This news actually broke yesterday but we didn’t get around to it for a couple of reasons. One is that it was a rather packed day on the SCOTUS circuit to say the least. The other is that I needed a day or so to cool down to the point where this article wouldn’t be censored by Salem for a plethora of F-bombs. The story dealt with the EPA meeting their congressional statutory deadline to issue a proposed rule under the Renewable Fuel Standards (RFS) program that sets the minimum amount of renewable fuels that must be supplied to the market in calendar year 2019. It also covers the biomass-based diesel volume standard for 2020.

So they got their job done on time. That’s the good news. The bad news is that the President has continued to reject conservative calls to scrap the entire RFS or at least scale back this huge giveaway program to prop up King Corn. All of the mandated renewable fuel amounts to be blended into the gasoline supply once again went up. It’s almost as if Obama never left office. (Washington Examiner)

The Environmental Protection Agency is proposing to increase the amount of renewable fuel in the nation’s fuel supply next year, but it won’t be enough to satisfy the ethanol industry.

The EPA is proposing to increase the amount of renewable fuel in the nation’s gasoline supply by 590 million gallons in 2019, the agency announced Tuesday.

The amount of corn ethanol allowed to be blended under the Renewable Fuel Standard will be kept at its maximum of 15 billion gallons, while the agency is increasing the amount for all biofuels from 19.29 billion gallons in 2018 to 19.88 billion gallons in 2019.

Nevertheless, ethanol supporters immediately came out slamming the proposal, saying it does not mean much if the EPA continues to allow refiners to be exempt from blending ethanol to save money.

The Examiner article focuses on the anger inside the ethanol industry over recent events, but they can’t really complain about these ethanol mandates. What they’re upset about is the only good news we’ve seen on this subject since the inception of the RFS back under Bush 43. The EPA has managed to issue a number of exemptions, primarily for smaller, older refineries which aren’t designed to blend ethanol and were going broke having to purchase RIN credits (Renewable Identification Numbers) to make up for it. That’s at least some help for the smaller distributors but does nothing to address the inherent corruption in the entire RFS ecosystem.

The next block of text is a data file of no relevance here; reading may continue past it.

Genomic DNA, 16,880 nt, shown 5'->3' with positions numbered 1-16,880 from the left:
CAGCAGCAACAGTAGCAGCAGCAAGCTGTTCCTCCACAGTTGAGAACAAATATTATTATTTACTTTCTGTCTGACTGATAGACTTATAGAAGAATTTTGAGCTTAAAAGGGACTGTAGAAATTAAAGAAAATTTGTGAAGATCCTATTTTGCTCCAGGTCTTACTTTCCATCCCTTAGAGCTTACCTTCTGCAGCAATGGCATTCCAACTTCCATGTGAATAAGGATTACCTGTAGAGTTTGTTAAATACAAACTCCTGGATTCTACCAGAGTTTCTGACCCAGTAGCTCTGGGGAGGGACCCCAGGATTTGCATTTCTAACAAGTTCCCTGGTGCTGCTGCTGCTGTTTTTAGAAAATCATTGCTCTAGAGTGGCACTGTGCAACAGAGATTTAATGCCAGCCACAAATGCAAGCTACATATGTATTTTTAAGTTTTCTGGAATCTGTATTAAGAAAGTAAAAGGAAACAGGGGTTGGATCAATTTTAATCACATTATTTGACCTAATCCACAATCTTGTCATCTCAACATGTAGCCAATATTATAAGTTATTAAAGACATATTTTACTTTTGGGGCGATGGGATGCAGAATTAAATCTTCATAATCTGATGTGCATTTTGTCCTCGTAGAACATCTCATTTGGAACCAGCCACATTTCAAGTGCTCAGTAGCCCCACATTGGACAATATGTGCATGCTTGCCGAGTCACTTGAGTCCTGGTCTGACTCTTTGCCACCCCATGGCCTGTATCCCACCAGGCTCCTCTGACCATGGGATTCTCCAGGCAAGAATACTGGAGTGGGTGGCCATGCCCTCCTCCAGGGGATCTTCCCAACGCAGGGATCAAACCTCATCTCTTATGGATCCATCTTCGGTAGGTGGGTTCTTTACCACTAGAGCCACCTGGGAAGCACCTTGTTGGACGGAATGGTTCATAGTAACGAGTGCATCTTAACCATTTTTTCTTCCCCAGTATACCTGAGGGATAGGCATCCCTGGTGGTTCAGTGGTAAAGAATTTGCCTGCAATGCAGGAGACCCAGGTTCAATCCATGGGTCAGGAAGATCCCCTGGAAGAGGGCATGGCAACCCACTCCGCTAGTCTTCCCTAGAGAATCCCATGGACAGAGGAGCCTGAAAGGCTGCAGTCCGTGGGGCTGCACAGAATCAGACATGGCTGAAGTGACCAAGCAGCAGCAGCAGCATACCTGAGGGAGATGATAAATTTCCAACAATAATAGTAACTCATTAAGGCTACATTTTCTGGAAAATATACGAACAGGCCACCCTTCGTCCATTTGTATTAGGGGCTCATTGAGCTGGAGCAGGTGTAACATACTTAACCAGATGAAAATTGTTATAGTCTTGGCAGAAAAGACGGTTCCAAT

I could go on at length about this (as I have so often in the past) but Thomas J. Pyle, president of the American Energy Alliance, released a statement summing it up perfectly.

“Today’s proposal ignores the underlying problems of the Renewable Fuel Standard. This fundamentally broken Washington-knows-best regulation causes millions of American families and businesses to pay more at the pump.

“Doubling-down on the broken and failed RFS by raising the renewable fuel blending requirements will only cause more harm to American consumers. It’s time for Washington to finally repeal the RFS, get government out of the business of picking winners and losers, and let the free market move our energy economy forward. Enough is enough.”

This really isn’t a problem with the EPA so much as it is with the White House. They have to carry out the President’s agenda on subjects such as this and it’s clearly what President Trump wanted to see done. It may be viewed as a “compromise” because of the exemptions being offered here and there, but that doesn’t change the reality for the rest of the refineries or, more importantly, for American consumers. The RFS continues to march forward unabated, continually increasing the amount of corn we have to burn for fuel instead of food, all in the name of producing lower quality gasoline and propping up the corn contingent in the midwest.

If Ethanol is so great and American consumers are demanding it, let the free market decide. If people want to use it and pay for it, it will sell. If not, it will properly go the way of the dinosaurs and we can get back to business. This new announcement is a major disappointment which may fulfill a political promise that the President made to Iowa politicians, but doesn’t advance a conservative agenda or help consumers.